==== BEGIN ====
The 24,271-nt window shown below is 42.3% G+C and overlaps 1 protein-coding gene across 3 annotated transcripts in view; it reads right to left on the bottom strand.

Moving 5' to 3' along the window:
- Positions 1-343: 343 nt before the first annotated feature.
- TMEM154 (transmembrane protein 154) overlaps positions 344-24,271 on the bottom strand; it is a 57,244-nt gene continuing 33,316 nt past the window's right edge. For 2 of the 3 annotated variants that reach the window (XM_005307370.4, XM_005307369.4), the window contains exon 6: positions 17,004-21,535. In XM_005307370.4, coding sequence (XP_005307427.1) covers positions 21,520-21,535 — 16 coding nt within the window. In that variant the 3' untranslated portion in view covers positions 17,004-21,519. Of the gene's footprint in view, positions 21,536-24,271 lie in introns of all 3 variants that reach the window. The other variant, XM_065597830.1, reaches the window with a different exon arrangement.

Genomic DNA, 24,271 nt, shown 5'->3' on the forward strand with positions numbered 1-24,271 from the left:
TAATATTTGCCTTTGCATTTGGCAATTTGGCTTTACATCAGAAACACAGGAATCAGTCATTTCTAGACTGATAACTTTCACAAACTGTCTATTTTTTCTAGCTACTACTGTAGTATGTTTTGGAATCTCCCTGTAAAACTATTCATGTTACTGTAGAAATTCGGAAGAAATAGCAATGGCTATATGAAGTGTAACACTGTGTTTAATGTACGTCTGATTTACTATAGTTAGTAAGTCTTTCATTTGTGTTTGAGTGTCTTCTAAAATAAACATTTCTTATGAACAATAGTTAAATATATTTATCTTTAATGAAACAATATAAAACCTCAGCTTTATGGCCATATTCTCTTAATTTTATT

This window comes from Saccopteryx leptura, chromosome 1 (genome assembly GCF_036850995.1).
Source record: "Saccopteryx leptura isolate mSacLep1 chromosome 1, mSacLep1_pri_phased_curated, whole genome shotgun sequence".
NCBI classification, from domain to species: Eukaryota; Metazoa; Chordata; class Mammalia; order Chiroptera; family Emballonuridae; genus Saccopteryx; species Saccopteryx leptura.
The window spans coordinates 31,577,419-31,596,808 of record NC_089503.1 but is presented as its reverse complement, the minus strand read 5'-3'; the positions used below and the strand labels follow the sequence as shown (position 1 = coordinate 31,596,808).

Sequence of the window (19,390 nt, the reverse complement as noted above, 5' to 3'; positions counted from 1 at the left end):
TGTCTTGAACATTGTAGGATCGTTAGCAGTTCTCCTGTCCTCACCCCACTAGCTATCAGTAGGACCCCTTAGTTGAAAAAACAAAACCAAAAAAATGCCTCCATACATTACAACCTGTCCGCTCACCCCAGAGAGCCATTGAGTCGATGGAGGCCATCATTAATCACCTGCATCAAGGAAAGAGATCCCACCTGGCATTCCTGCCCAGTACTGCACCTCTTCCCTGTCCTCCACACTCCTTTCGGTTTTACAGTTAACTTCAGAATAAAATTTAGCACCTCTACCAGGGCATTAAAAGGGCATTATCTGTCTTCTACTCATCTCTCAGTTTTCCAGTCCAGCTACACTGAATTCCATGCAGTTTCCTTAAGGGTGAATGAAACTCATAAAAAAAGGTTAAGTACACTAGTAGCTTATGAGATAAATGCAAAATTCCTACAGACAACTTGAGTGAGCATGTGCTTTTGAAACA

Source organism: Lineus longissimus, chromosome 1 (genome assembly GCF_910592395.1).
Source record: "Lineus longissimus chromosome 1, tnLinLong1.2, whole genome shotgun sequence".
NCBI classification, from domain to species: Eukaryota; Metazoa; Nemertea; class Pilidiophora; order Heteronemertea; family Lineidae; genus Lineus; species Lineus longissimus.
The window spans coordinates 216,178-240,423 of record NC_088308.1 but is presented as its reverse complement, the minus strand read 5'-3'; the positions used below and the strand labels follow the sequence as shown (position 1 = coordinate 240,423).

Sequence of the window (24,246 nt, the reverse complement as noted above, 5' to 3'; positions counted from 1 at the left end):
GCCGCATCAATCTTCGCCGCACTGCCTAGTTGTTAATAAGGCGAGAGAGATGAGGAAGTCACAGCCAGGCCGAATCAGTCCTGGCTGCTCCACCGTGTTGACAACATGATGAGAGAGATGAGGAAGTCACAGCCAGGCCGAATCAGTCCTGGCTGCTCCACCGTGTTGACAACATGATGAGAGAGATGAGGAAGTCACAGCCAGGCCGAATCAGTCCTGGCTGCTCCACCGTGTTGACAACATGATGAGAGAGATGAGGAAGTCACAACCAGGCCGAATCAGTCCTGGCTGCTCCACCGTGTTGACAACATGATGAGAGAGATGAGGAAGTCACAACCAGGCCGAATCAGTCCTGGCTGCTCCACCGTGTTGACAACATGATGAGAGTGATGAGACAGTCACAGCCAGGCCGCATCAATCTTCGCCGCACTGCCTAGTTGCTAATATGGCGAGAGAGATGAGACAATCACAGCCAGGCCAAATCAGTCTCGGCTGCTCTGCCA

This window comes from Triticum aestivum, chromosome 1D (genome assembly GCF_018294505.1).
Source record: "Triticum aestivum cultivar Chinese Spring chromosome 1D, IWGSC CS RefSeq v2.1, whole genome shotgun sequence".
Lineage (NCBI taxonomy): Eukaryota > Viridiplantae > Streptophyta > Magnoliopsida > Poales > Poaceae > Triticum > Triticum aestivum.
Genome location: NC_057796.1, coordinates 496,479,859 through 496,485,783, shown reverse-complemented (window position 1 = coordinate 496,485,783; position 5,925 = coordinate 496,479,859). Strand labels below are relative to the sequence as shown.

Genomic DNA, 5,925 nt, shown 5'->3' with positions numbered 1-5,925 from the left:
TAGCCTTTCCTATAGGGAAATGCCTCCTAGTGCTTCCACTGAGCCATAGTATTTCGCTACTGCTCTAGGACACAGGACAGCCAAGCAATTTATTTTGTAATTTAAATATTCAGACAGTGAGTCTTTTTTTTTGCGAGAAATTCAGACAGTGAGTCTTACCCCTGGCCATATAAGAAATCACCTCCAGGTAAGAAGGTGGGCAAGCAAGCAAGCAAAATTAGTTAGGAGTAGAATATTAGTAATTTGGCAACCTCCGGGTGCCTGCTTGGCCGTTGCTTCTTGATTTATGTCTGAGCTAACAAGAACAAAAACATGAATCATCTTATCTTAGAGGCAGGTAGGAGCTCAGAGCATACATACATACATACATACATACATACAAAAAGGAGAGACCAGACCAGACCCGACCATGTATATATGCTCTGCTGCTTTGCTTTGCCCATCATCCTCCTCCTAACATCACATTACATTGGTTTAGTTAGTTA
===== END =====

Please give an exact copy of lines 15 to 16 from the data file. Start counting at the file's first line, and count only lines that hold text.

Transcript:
NCBI classification, from domain to species: Eukaryota; Metazoa; Nemertea; class Pilidiophora; order Heteronemertea; family Lineidae; genus Lineus; species Lineus longissimus.
The window spans coordinates 216,178-240,423 of record NC_088308.1 but is presented as its reverse complement, the minus strand read 5'-3'; the positions used below and the strand labels follow the sequence as shown (position 1 = coordinate 240,423).